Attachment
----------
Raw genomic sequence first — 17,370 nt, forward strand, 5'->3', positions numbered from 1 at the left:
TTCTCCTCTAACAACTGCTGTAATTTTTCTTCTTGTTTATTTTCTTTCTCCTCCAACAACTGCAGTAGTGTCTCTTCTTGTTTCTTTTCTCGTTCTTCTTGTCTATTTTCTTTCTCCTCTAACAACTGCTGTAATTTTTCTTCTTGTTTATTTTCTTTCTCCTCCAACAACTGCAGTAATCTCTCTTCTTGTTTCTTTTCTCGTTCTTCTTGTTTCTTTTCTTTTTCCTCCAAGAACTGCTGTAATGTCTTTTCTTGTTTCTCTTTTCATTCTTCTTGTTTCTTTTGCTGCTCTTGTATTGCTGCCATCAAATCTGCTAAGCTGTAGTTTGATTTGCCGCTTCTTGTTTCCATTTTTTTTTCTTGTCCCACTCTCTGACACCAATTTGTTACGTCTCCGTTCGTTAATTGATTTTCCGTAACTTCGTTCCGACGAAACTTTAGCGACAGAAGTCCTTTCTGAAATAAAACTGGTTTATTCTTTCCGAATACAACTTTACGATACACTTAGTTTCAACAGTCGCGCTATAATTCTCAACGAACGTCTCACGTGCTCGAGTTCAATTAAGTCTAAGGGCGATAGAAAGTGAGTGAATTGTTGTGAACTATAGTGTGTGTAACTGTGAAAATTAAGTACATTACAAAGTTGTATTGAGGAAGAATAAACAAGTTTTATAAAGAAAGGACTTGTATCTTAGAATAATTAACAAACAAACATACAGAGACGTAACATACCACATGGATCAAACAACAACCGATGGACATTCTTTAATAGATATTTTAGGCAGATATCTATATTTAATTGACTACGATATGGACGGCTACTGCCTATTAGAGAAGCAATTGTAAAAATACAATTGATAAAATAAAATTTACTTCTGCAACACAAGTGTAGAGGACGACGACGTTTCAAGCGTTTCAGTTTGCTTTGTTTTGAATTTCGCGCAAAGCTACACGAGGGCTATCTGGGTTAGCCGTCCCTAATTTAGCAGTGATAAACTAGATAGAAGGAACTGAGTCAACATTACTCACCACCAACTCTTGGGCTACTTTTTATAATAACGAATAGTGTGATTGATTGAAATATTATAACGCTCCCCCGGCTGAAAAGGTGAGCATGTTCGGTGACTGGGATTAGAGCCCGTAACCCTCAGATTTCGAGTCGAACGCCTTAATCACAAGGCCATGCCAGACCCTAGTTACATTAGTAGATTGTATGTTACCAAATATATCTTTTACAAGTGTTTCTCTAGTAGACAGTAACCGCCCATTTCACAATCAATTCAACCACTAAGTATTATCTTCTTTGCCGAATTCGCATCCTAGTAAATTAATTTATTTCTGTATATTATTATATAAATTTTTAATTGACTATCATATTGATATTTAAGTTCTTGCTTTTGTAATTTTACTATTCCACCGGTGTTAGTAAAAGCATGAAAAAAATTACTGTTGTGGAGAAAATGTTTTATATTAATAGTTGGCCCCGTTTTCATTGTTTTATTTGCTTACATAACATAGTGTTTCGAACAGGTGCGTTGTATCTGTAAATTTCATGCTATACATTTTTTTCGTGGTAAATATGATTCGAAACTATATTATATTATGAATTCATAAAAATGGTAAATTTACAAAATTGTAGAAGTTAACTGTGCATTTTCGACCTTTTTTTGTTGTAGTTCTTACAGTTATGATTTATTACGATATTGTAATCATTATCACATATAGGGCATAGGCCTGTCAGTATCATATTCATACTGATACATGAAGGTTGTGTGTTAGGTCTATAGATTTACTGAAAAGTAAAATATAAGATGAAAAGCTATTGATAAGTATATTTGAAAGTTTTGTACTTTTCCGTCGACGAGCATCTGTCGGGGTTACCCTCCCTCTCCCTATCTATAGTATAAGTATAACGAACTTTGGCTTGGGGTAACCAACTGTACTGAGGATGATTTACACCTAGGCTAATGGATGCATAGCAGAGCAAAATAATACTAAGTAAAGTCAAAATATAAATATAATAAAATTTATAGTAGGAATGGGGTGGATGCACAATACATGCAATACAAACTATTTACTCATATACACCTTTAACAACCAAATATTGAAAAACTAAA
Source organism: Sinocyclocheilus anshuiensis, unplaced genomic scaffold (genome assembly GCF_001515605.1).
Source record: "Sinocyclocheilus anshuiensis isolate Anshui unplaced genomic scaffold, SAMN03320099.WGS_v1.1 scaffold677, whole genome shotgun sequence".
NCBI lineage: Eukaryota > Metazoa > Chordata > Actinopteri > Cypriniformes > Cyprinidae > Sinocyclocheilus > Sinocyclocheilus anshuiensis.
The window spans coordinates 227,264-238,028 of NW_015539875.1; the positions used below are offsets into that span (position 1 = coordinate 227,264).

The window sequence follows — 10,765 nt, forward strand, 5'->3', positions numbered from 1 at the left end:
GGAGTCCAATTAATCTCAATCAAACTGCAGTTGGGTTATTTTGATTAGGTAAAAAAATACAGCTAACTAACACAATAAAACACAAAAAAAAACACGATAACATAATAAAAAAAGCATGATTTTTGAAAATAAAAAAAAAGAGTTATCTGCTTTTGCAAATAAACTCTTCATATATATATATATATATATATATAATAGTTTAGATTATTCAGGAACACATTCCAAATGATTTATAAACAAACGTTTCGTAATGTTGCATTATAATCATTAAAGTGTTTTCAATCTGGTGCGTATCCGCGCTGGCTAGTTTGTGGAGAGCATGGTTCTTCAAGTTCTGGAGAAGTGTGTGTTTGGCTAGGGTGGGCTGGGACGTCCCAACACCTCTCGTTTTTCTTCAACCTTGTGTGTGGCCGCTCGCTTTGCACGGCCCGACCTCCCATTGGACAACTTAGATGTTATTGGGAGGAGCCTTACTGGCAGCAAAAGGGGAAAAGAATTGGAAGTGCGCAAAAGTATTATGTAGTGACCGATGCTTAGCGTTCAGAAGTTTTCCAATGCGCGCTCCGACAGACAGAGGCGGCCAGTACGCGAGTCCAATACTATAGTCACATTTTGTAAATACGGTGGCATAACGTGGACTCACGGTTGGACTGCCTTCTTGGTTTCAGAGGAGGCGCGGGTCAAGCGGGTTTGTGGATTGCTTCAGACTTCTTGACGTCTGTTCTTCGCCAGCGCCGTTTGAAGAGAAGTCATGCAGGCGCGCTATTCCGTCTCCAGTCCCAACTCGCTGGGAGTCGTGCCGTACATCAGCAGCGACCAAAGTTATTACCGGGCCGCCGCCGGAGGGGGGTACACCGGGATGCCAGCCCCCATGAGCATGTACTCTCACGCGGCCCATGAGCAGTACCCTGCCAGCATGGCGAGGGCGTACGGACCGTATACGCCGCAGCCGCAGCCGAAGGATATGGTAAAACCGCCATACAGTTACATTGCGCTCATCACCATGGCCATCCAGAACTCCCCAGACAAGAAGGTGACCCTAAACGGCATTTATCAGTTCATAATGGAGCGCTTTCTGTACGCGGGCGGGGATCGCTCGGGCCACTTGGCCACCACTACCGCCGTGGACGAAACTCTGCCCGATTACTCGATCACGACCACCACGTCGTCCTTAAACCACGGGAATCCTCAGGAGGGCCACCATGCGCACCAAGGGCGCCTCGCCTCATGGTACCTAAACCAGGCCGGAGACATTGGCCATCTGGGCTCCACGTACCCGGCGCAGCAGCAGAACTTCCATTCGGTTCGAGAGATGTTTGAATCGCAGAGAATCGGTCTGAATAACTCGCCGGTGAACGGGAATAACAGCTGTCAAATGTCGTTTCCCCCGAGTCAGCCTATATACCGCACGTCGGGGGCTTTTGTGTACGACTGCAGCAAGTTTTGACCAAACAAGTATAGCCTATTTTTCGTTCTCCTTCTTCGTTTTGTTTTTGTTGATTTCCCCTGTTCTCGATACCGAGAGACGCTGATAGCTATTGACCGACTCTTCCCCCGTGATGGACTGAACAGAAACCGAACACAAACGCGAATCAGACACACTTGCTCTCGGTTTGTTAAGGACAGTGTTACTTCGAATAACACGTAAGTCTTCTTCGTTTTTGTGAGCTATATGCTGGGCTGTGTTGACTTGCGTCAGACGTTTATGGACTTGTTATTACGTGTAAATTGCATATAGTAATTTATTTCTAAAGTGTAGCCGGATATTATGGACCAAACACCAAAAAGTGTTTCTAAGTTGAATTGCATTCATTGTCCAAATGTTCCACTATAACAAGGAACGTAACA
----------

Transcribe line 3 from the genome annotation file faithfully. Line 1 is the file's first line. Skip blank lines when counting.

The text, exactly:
Source organism: Sinocyclocheilus anshuiensis, unplaced genomic scaffold (genome assembly GCF_001515605.1).